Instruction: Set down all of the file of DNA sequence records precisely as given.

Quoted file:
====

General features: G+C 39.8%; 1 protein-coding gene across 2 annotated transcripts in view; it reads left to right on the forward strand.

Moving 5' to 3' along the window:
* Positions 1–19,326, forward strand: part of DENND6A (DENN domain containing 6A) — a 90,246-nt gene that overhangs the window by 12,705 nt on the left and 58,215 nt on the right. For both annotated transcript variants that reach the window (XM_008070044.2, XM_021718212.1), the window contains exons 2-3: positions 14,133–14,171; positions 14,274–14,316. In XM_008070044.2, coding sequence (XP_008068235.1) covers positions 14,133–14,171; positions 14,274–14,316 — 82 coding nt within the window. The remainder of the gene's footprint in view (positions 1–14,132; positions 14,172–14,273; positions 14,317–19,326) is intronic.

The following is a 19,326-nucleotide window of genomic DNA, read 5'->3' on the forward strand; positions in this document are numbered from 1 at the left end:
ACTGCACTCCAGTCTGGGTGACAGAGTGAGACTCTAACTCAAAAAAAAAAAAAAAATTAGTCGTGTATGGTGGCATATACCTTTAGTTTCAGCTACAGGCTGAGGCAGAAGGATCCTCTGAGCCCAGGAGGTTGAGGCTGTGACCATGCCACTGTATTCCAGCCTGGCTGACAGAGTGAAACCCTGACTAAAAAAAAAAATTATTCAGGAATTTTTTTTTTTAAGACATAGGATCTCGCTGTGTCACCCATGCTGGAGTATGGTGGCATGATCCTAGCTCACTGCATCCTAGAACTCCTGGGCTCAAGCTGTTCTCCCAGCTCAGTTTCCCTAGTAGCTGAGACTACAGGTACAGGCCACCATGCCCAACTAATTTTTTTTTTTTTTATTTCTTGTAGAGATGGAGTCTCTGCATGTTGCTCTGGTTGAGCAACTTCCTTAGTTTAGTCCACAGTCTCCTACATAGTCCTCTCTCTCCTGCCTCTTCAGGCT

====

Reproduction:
General features: G+C 39.8%; 1 protein-coding gene across 2 annotated transcripts in view; it reads left to right on the forward strand.

Moving 5' to 3' along the window:
* Positions 1–19,326, forward strand: part of DENND6A (DENN domain containing 6A) — a 90,246-nt gene that overhangs the window by 12,705 nt on the left and 58,215 nt on the right. For both annotated transcript variants that reach the window (XM_008070044.2, XM_021718212.1), the window contains exons 2-3: positions 14,133–14,171; positions 14,274–14,316. In XM_008070044.2, coding sequence (XP_008068235.1) covers positions 14,133–14,171; positions 14,274–14,316 — 82 coding nt within the window. The remainder of the gene's footprint in view (positions 1–14,132; positions 14,172–14,273; positions 14,317–19,326) is intronic.

The following is a 19,326-nucleotide window of genomic DNA, read 5'->3' on the forward strand; positions in this document are numbered from 1 at the left end:
ACTGCACTCCAGTCTGGGTGACAGAGTGAGACTCTAACTCAAAAAAAAAAAAAAAATTAGTCGTGTATGGTGGCATATACCTTTAGTTTCAGCTACAGGCTGAGGCAGAAGGATCCTCTGAGCCCAGGAGGTTGAGGCTGTGACCATGCCACTGTATTCCAGCCTGGCTGACAGAGTGAAACCCTGACTAAAAAAAAAAATTATTCAGGAATTTTTTTTTTTAAGACATAGGATCTCGCTGTGTCACCCATGCTGGAGTATGGTGGCATGATCCTAGCTCACTGCATCCTAGAACTCCTGGGCTCAAGCTGTTCTCCCAGCTCAGTTTCCCTAGTAGCTGAGACTACAGGTACAGGCCACCATGCCCAACTAATTTTTTTTTTTTTTATTTCTTGTAGAGATGGAGTCTCTGCATGTTGCTCTGGTTGAGCAACTTCCTTAGTTTAGTCCACAGTCTCCTACATAGTCCTCTCTCTCCTGCCTCTTCAGGCT